Tribal court jurisdiction over the contract disputes here is unquestionably colorable: Plaintiffs are tribal members, Defendant Blackfeet Housing Authority is a tribal entity, and at least some key events-construction of the homes, for instance-occurred on tribal lands. See Stock W. Corp. v. Taylor, 964 F.2d 912, 919 (9th Cir.1992) (en banc) (holding that tribal court jurisdiction was colorable where a non-tribe member sued a tribe in a contract and tort dispute and the key events may have taken place on tribal lands). Because there is no evidence of bad faith or harassment, we hold that Plaintiffs must exhaust their tribal court remedies. Accordingly, we remand the case. Because of the lengthy course of this litigation, the district court should stay, rather than dismiss, the action against the Housing Authority while Plaintiffs exhaust their tribal court remedies. See Allstate Indem. Co., 191 F.3d at 1076 (remanding with instructions to stay action while party exhausted tribal court remedies). Cf. Atwood, 513 F.3d at 948 (approving a district court's discretionary decision to dismiss a domestic relations action when tribal court proceedings were pending).
In our earlier opinions, we declined to require Plaintiffs to exhaust their tribal court remedies. Instead, we held that the Blackfeet Tribe had waived tribal immunity through the enabling ordinance that established the Housing Authority. Marceau II, 519 F.3d at 842-44; Marceau I, 455 F.3d at 978-83; see also Kiowa Tribe of Okla. v. Mfg. Techs., Inc., 523 U.S. 751, 754, 118 S.Ct. 1700, 140 L.Ed.2d 981 (1998) (noting that “an Indian tribe is subject to suit only where Congress has authorized the suit or the tribe has waived its immunity”). Our doing so was in error, and we now vacate that holding and decline to reach the issue. Whether or not the Tribe waived tribal immunity, the tribal court must have the first opportunity to address all issues within its jurisdiction, including that one.
B. Claim of Federal Trust Responsibility
Plaintiffs allege that HUD violated its trust responsibility to them, as tribal members, “because of [HUD's] comprehensive and pervasive control of the monies, the property, the standards for constructing the homes, the standards for providing mortgages for the homes, [and] the standards for who qualifies to live in the homes.” Plaintiffs further allege that “[t]he corpus of the trust agreement is found in the statutes” concerning Indian housing. Before examining those statutes, we will set out some governing principles for interpreting them.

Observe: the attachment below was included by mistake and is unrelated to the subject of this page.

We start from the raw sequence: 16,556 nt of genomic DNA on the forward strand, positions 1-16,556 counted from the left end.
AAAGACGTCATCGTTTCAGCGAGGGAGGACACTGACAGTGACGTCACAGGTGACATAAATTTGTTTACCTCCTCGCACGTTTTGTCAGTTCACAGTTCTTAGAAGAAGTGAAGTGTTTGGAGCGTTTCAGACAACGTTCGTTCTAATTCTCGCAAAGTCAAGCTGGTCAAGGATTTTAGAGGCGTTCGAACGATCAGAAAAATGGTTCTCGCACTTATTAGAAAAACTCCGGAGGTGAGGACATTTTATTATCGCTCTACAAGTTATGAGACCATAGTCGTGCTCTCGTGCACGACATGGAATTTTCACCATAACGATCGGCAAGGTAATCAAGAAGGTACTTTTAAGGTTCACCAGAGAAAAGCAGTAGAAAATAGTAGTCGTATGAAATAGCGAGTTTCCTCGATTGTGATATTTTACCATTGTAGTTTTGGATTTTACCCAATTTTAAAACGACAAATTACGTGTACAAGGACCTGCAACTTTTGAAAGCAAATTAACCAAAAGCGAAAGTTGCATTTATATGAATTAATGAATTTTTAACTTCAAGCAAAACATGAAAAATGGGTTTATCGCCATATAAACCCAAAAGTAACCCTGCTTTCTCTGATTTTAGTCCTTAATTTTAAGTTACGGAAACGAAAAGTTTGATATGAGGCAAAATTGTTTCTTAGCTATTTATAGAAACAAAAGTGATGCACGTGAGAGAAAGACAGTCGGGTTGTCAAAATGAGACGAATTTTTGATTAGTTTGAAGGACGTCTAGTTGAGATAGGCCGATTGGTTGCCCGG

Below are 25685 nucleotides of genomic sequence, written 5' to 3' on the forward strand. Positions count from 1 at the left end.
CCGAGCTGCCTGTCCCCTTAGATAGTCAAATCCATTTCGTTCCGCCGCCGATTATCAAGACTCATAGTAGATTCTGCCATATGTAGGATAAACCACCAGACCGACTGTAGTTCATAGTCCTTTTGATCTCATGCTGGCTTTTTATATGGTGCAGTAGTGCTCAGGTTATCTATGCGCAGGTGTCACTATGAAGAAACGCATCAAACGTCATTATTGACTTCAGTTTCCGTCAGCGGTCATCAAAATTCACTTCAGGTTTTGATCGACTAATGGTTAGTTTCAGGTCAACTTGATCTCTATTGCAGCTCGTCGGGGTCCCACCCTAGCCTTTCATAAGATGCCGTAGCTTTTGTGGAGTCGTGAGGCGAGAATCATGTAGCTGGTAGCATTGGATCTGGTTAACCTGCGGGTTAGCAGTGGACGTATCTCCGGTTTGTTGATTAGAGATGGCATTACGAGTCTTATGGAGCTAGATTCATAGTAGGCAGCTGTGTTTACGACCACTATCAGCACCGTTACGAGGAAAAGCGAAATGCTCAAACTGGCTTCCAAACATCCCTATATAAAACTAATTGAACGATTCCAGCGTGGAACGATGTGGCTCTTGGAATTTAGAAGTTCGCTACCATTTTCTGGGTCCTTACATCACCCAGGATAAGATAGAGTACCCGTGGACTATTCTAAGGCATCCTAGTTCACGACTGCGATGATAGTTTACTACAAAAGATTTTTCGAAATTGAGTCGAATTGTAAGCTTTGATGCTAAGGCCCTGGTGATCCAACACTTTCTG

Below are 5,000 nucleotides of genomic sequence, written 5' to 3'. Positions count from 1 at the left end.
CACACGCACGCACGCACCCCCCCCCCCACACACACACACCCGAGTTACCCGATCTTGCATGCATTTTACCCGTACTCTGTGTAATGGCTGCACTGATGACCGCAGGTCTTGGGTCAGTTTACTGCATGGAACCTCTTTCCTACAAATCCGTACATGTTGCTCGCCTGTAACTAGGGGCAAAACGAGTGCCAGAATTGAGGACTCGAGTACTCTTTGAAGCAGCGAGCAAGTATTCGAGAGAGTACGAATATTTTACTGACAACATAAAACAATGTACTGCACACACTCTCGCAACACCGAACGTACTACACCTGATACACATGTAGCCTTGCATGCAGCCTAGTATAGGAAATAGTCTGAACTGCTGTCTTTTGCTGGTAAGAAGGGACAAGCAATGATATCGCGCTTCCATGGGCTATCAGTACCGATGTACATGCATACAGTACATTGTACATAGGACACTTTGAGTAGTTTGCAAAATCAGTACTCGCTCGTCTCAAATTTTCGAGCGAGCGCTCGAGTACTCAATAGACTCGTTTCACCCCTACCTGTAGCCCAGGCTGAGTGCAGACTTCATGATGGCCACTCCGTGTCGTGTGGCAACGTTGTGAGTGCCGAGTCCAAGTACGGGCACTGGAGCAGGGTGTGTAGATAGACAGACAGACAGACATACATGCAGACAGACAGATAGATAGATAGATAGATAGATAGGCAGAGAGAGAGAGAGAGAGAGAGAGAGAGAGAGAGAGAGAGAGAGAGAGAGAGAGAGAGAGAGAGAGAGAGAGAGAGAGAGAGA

1. Governing Principles
In general, a trust relationship exists between the United States and Indian Nations. Cherokee Nation v. Georgia, 30 U.S. (5 Pet.) 1, 17, 8 L.Ed. 25 (1831). But that relationship does not always translate into a cause of action.3 In a pair of cases from the 1980s, the Supreme Court gave us guidance to determine when an actionable fiduciary duty toward Indians arises.
In Mitchell I, 445 U.S. at 541-46, 100 S.Ct. 1349, tribal members on the Quinault Indian Reservation protested federal mismanagement of the tribe's timber resources. Although acknowledging that the Indian General Allotment Act of 1887 (“General Allotment Act”), ch. 119, 24 Stat. 388, 25 U.S.C. §§ 331-358 (1976) (§§ 331-333 repealed by Pub.L. No. 106-462, § 106(a)(1) (2000)), established a trust relationship on behalf of Indians, the Court found that the relationship was “limited” and did not impose on the government a particular duty to manage timber resources. Mitchell I, 445 U.S. at 542, 100 S.Ct. 1349. Instead, the federal government's trust responsibilities under the General Allotment Act were merely to prevent alienation of the land and to hold the land “immune from ․ state taxation.” Id. at 544, 100 S.Ct. 1349. Despite rejecting the tribe's claim under the General Allotment Act, the Court remanded the case to the Court of Claims to consider whether other statutes might provide a basis for liability. Id. at 546, 100 S.Ct. 1349.